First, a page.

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Allotment holders' fears over invasive Japanese Knotweed
Britain’s most-feared weed has strangled eight allotments to death near Valley Road, Bradford – and now menaces properties only metres away, claims a local councillor.
Japanese Knotweed – a bamboo-like invader which can cause terminal damage to houses – was first spotted at the Queen’s Road B Allotments several years ago.
Bolton and Undercliffe councillor Howard Middleton says as well as ruining good vegetable plots the weed is now worrying nearby householders. He said residents had told him they were worried the knotweed could reach their homes.
“It is just so incredibly invasive – it is very difficult to get rid of,” Coun Middleton said.
“The people who are concerned about this don’t think the Council are taking the problem seriously enough.”
The Knotweed, Fallopia Japonica, has especially tough roots which can penetrate concrete, brickwork and foundations. In severe cases banks have even declined mortgage applications on infested properties.
Coun Middleton said he had spoken to residents near the allotments who worry that if something is not done to tackle the problem, the roots could soon reach their homes.
Bradford Council began treating the allotments two years ago, but says it will take at least another three years of work before the plant is fully removed. Eight of the allotment site’s 50 plots have been rendered unusable by the growth.
Coun Middleton said: “It is a popular allotment site but there are plots we can’t let out.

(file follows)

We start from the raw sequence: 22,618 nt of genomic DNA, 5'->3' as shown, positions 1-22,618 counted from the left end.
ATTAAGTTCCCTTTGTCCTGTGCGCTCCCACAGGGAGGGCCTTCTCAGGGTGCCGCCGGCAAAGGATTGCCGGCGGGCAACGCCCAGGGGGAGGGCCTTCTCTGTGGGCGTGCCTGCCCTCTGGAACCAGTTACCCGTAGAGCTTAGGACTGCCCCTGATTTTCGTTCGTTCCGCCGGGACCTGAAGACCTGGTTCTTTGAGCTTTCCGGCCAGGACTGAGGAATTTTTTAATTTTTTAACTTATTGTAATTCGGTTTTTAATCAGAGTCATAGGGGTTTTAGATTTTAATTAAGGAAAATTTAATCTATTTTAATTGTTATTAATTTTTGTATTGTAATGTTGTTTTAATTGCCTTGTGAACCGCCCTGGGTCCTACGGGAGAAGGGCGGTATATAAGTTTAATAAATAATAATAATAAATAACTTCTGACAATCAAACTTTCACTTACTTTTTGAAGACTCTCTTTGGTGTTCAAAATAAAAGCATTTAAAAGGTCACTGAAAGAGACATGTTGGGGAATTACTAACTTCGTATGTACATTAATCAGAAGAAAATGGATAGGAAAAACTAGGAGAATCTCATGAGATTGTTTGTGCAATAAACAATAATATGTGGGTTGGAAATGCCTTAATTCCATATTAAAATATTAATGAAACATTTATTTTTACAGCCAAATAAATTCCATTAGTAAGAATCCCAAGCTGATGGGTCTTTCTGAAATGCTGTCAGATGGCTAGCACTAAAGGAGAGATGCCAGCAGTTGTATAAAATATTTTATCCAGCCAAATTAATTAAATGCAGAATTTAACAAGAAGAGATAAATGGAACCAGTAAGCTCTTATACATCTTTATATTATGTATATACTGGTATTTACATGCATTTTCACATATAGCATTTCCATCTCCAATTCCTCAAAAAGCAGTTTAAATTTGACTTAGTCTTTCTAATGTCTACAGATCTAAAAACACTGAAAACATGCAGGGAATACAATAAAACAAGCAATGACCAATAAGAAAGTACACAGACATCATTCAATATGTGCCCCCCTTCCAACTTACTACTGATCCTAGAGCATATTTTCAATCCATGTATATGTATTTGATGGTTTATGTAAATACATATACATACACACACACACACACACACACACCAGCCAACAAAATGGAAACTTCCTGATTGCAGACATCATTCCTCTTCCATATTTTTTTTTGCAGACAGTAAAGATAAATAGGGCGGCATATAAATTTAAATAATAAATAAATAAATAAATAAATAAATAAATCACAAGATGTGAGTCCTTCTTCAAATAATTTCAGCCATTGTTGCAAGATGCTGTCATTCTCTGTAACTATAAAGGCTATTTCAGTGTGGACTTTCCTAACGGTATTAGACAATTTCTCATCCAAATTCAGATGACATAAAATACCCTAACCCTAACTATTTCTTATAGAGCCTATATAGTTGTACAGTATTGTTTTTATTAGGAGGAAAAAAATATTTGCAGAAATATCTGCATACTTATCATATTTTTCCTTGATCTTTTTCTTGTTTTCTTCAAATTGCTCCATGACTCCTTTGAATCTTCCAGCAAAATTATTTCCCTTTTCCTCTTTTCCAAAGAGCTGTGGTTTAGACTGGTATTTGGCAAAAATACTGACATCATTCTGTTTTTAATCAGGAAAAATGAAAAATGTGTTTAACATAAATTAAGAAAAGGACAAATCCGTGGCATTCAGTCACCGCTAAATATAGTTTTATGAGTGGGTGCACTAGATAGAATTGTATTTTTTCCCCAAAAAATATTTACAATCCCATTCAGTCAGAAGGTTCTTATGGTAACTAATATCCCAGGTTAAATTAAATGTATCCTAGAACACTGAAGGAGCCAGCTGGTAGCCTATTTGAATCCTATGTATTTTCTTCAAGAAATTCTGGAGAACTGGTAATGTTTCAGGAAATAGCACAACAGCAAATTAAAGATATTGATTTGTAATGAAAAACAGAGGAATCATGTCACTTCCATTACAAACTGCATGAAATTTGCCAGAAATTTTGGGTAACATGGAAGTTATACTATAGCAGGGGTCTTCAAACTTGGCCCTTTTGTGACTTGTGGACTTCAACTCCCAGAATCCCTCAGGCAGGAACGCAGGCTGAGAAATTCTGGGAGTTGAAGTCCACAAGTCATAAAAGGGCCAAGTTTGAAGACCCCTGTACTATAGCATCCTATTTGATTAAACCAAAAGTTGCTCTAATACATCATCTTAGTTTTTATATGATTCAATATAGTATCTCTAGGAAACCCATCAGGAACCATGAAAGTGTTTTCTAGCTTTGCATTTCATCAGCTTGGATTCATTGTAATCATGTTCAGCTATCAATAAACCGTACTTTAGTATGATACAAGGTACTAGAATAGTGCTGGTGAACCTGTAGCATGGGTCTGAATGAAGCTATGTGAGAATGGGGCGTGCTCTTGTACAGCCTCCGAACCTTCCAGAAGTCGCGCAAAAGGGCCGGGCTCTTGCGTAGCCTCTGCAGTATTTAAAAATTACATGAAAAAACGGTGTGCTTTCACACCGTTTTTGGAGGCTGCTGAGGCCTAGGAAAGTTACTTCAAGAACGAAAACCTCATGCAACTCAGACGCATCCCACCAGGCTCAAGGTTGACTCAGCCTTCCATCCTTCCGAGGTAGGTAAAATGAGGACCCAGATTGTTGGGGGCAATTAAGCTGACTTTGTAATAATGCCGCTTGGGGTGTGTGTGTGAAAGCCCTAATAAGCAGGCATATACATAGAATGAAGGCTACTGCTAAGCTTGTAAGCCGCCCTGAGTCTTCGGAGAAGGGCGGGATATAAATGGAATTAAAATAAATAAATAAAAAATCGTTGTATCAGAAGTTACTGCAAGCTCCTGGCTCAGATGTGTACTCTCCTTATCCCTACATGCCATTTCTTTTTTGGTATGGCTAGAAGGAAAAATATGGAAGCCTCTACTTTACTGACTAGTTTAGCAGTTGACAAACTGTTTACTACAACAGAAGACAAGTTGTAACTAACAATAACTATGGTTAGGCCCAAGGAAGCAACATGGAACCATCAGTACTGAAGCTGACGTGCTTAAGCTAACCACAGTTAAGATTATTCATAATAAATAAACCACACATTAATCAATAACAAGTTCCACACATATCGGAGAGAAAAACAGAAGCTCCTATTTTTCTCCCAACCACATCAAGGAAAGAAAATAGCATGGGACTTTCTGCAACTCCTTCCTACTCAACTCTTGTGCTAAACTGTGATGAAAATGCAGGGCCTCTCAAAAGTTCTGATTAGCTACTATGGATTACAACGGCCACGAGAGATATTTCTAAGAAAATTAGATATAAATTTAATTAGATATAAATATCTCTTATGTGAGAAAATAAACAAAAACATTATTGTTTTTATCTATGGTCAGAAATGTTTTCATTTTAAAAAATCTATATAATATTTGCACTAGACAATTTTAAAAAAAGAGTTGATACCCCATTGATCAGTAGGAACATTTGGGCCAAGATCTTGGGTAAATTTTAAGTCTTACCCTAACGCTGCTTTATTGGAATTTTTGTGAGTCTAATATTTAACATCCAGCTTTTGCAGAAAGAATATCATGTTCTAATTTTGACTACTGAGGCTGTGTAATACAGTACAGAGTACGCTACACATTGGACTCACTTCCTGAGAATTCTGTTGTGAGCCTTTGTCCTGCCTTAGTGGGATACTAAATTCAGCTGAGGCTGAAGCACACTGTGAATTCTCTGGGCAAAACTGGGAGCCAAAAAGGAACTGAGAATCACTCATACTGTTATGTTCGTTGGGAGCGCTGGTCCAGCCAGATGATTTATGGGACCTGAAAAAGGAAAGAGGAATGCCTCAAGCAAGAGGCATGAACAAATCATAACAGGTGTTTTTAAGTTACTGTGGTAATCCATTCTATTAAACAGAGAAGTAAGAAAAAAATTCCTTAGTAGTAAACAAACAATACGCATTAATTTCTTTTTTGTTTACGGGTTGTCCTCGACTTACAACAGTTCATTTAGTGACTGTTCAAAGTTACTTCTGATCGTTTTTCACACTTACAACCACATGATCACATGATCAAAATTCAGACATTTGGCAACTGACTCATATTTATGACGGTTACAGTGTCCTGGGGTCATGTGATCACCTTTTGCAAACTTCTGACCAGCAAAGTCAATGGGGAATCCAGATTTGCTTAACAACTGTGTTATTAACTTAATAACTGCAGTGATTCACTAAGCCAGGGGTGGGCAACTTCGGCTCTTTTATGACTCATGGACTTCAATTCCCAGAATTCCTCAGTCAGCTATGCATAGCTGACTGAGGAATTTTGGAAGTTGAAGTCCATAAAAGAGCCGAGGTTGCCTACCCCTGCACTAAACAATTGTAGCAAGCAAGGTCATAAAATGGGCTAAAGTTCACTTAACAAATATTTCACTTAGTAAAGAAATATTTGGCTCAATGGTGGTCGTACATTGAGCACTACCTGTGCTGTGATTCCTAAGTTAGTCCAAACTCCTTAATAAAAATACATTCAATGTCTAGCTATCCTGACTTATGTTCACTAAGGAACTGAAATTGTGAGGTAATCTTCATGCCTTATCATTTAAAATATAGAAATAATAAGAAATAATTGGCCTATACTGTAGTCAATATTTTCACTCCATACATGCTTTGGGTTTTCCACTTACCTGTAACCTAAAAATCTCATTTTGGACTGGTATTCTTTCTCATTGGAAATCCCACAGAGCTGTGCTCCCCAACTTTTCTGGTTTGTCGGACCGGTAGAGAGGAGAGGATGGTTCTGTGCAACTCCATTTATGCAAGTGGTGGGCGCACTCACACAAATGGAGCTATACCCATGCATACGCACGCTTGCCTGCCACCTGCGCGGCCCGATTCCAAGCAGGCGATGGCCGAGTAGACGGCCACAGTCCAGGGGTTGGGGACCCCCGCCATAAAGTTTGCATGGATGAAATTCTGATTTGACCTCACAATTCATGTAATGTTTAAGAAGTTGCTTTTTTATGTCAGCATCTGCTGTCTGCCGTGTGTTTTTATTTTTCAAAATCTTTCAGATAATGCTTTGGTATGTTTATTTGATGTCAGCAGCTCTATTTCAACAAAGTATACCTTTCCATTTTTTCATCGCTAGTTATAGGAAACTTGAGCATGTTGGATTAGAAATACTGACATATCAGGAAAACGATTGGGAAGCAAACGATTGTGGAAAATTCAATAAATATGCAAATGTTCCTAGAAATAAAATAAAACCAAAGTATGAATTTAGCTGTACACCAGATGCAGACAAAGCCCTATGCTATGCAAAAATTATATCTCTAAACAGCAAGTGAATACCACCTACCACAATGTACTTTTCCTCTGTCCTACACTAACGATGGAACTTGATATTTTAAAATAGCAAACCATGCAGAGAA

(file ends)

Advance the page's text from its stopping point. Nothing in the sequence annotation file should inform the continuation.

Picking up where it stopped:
“Holders are concerned it could spread into their plots.
“I don’t think the Council has grasped the significance of this plant.
“There are houses about 60 yards from the allotments, but we don’t know how invasive the root system of these plants is.”
Retired couple Geoff and Renee Brearley keep a well-tended plot at the Queen’s Road B site and said they were lucky not to have been affected by the Knotweed – yet.
“Some of the plots are absolutely smothered in it though,” said Mr Brearley, of Eccleshill. “It’s a terrible shame because it’s a such a waste of good land.
“The problem is, it’s a devil of a job to kill because the roots go down so deep it would take a digger to get them out,” He said he was unaware of any Council activity to tackle the 6ft high weeds, which are currently full of seeds.
In a response to Coun Middleton’s concerns Coun Andrew Thornton, Bradford’s portfolio holder for environment, said: “It is expected that with treatment over time it will get smaller and more manageable, and the aim is ultimately to eradicate it.
“If properly controlled, it should not pose a threat to neighbouring properties.”
But he admits no survey has been done on the plant roots.
Coun Thornton said: “Dealing with Knotweed is a long term thing. It takes years and years and multiple treatments to get it under control. It is an infestation that isn’t just related to allotments.”
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